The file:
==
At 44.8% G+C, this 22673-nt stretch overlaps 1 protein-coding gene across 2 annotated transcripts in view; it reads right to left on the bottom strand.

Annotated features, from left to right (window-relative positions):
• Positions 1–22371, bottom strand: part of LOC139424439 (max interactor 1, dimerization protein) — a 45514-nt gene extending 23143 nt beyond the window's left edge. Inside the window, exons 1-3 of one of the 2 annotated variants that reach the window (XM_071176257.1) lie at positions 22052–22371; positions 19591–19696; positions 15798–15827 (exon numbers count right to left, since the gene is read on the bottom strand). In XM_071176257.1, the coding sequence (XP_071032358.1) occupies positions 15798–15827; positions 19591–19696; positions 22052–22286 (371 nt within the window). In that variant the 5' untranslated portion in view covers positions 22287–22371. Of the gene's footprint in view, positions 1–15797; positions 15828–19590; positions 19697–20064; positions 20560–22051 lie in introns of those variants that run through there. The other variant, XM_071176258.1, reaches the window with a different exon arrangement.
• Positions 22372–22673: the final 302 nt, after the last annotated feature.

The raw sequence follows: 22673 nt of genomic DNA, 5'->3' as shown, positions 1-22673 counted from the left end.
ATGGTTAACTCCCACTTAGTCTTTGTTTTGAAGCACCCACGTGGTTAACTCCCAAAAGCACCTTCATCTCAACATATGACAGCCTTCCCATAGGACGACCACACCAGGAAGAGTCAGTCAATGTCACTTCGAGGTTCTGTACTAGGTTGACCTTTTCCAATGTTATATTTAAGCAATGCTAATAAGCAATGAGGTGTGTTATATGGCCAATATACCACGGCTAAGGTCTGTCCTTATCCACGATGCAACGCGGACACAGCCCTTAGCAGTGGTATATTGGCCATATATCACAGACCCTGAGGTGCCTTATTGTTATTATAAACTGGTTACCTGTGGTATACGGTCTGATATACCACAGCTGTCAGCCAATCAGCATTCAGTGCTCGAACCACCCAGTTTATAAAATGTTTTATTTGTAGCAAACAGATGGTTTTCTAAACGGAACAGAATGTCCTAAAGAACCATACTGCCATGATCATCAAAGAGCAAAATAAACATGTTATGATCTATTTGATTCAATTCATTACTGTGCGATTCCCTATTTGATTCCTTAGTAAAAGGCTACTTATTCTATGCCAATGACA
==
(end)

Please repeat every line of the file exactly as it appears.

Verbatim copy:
At 44.8% G+C, this 22673-nt stretch overlaps 1 protein-coding gene across 2 annotated transcripts in view; it reads right to left on the bottom strand.

Annotated features, from left to right (window-relative positions):
• Positions 1–22371, bottom strand: part of LOC139424439 (max interactor 1, dimerization protein) — a 45514-nt gene extending 23143 nt beyond the window's left edge. Inside the window, exons 1-3 of one of the 2 annotated variants that reach the window (XM_071176257.1) lie at positions 22052–22371; positions 19591–19696; positions 15798–15827 (exon numbers count right to left, since the gene is read on the bottom strand). In XM_071176257.1, the coding sequence (XP_071032358.1) occupies positions 15798–15827; positions 19591–19696; positions 22052–22286 (371 nt within the window). In that variant the 5' untranslated portion in view covers positions 22287–22371. Of the gene's footprint in view, positions 1–15797; positions 15828–19590; positions 19697–20064; positions 20560–22051 lie in introns of those variants that run through there. The other variant, XM_071176258.1, reaches the window with a different exon arrangement.
• Positions 22372–22673: the final 302 nt, after the last annotated feature.

The raw sequence follows: 22673 nt of genomic DNA, 5'->3' as shown, positions 1-22673 counted from the left end.
ATGGTTAACTCCCACTTAGTCTTTGTTTTGAAGCACCCACGTGGTTAACTCCCAAAAGCACCTTCATCTCAACATATGACAGCCTTCCCATAGGACGACCACACCAGGAAGAGTCAGTCAATGTCACTTCGAGGTTCTGTACTAGGTTGACCTTTTCCAATGTTATATTTAAGCAATGCTAATAAGCAATGAGGTGTGTTATATGGCCAATATACCACGGCTAAGGTCTGTCCTTATCCACGATGCAACGCGGACACAGCCCTTAGCAGTGGTATATTGGCCATATATCACAGACCCTGAGGTGCCTTATTGTTATTATAAACTGGTTACCTGTGGTATACGGTCTGATATACCACAGCTGTCAGCCAATCAGCATTCAGTGCTCGAACCACCCAGTTTATAAAATGTTTTATTTGTAGCAAACAGATGGTTTTCTAAACGGAACAGAATGTCCTAAAGAACCATACTGCCATGATCATCAAAGAGCAAAATAAACATGTTATGATCTATTTGATTCAATTCATTACTGTGCGATTCCCTATTTGATTCCTTAGTAAAAGGCTACTTATTCTATGCCAATGACA